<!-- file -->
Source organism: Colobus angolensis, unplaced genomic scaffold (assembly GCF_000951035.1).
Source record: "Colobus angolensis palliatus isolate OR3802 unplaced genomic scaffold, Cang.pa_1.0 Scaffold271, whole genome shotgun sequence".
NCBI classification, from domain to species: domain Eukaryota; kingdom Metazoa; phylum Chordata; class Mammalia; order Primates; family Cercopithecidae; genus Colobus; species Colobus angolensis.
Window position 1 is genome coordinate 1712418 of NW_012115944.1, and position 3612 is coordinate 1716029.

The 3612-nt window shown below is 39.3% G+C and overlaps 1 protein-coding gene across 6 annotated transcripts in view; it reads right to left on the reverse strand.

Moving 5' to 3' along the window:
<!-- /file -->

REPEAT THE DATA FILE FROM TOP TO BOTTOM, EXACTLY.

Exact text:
Source organism: Colobus angolensis, unplaced genomic scaffold (assembly GCF_000951035.1).
Source record: "Colobus angolensis palliatus isolate OR3802 unplaced genomic scaffold, Cang.pa_1.0 Scaffold271, whole genome shotgun sequence".
NCBI classification, from domain to species: domain Eukaryota; kingdom Metazoa; phylum Chordata; class Mammalia; order Primates; family Cercopithecidae; genus Colobus; species Colobus angolensis.
Window position 1 is genome coordinate 1712418 of NW_012115944.1, and position 3612 is coordinate 1716029.

The 3612-nt window shown below is 39.3% G+C and overlaps 1 protein-coding gene across 6 annotated transcripts in view; it reads right to left on the reverse strand.

Moving 5' to 3' along the window: